In terms of what to do after a car accident that’s not your fault, one of the most important things to do is to promptly report the accident to your insurance company. Even though the other driver (or someone else) was at fault, you need to file a claim with your insurer. Reporting the accident promptly will ensure that you comply with the terms of your policy, and it will also help ensure that you are able to receive just compensation as soon as possible.
To-Do #4: Hire a Lawyer to Gather the Evidence You Need to Prove Fault
As we mentioned above, it is not enough simply to know that someone else was at fault. You need to be able to prove it as well. The only way to do this is to hire a car accident lawyer to conduct an on-scene investigation as soon as possible. When it comes to driver fault, there are several different forms, and you must be able to prove the specific cause of your accident in order to recover just compensation. As a result, in terms of what to do after a car accident that's not your fault, the single most important thing you can do is to hire a lawyer to represent you.
Depending on the circumstances involved in your car accident, your lawyer may be able to collect evidence of driver fault such as:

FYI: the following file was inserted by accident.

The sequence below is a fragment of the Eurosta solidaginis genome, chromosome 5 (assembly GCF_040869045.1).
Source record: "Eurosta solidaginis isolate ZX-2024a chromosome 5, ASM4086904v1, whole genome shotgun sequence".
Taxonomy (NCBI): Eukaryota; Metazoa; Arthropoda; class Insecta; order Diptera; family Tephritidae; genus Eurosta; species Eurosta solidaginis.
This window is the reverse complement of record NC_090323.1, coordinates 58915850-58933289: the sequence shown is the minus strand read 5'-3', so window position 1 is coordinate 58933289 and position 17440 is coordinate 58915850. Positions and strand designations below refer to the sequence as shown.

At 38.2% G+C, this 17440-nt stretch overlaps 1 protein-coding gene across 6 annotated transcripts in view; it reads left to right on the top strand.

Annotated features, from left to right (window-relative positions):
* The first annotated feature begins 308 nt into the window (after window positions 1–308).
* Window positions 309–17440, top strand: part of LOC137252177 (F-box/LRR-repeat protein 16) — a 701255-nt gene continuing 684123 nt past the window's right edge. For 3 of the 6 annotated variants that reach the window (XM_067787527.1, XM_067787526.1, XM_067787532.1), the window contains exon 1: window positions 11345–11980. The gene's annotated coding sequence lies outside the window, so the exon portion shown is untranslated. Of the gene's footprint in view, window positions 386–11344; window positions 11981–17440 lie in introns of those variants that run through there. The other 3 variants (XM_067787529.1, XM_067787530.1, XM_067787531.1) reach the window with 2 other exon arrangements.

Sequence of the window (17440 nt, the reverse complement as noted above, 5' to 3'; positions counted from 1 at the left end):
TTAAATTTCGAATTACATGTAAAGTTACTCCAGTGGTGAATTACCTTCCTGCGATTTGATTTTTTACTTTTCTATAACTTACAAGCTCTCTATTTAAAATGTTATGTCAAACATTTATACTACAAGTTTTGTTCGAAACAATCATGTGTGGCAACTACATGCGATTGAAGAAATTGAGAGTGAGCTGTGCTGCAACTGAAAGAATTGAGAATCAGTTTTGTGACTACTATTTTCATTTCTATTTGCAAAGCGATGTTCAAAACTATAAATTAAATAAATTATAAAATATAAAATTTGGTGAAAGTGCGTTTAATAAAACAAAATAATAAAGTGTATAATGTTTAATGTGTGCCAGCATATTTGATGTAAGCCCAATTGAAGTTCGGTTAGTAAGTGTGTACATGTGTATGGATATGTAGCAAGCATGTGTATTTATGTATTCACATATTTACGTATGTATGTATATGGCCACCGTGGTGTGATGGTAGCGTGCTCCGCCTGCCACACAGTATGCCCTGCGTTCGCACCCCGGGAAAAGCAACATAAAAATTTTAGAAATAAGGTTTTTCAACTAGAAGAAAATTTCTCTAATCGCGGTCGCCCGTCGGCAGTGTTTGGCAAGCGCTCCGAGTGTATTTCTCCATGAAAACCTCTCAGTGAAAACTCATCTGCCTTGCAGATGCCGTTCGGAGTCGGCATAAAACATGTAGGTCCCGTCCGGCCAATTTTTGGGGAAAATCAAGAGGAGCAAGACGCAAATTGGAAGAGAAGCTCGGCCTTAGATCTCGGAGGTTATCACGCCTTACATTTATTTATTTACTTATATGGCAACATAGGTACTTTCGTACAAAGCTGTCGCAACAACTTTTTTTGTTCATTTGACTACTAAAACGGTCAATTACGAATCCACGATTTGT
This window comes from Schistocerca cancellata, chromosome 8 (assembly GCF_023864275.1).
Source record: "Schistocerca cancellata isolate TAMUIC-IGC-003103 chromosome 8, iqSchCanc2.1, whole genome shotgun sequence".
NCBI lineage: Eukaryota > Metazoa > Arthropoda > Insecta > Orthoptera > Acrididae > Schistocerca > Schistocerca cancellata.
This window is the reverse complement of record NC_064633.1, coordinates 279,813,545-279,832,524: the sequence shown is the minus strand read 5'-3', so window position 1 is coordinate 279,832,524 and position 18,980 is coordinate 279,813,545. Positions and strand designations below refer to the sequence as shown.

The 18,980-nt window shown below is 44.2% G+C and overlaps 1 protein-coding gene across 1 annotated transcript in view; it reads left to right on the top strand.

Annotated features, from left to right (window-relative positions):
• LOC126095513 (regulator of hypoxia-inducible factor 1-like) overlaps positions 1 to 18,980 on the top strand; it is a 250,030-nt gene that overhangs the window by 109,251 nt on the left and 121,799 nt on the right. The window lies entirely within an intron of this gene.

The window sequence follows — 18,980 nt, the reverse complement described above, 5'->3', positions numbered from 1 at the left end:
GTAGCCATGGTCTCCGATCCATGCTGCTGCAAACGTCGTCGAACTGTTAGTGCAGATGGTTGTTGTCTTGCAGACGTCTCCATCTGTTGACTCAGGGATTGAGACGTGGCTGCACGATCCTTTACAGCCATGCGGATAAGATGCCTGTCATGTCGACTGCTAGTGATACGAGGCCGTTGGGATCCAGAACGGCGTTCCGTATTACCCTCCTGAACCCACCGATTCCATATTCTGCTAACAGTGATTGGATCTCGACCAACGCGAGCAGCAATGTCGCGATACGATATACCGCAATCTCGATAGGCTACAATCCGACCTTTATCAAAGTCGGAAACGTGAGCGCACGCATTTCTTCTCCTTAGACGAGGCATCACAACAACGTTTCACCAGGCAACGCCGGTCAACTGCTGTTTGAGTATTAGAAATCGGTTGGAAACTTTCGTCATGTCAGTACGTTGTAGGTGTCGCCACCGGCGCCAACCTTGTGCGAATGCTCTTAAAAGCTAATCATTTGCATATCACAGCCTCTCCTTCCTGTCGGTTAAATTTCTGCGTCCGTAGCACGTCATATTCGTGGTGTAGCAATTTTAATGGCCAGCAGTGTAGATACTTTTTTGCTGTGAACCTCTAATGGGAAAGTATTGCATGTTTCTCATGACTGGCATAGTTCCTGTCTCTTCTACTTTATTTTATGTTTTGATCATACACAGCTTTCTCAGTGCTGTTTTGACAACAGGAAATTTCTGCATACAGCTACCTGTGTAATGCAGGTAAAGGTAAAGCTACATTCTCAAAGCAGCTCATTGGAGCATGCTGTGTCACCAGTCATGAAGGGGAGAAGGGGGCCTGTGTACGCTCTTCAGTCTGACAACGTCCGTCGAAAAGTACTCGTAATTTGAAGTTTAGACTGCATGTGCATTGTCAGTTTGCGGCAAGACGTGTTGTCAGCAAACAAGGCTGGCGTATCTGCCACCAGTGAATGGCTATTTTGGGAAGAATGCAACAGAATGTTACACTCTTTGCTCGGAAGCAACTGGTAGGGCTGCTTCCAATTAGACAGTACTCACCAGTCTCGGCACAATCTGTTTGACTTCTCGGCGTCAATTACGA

- Distracted Driving – In today’s world, distracted driving is among the leading causes of car accidents in the United States. If the other driver was distracted (and if your lawyer can prove it), you should be able to recover fault-based compensation.
- Alcohol or Drug-Impaired Driving – Driving while impaired is also a leading cause of car accidents. If the driver who hit you was drunk, high, or impaired by the side effects of a prescription medication, you can use this to seek just compensation.
- Aggressive Driving – There is no excuse for aggressive driving on the public roads. Tailgating, running red lights, road rage, and other aggressive driving behaviors are all grounds for filing a fault-based insurance claim.
- Reckless Driving – Reckless driving is similarly inexcusable. Speeding, weaving through traffic, passing dangerously, and other dangerous maneuvers are all common causes of car accidents for which reckless drivers deserve to be held accountable.
- Careless Driving – In addition to aggressive and reckless driving, drivers can be held liable for careless driving as well. If a mistake behind the wheel leads to a serious accident, then the negligent driver’s bodily injury liability (BIL) insurance policy should provide fault-based compensation (if this coverage is available).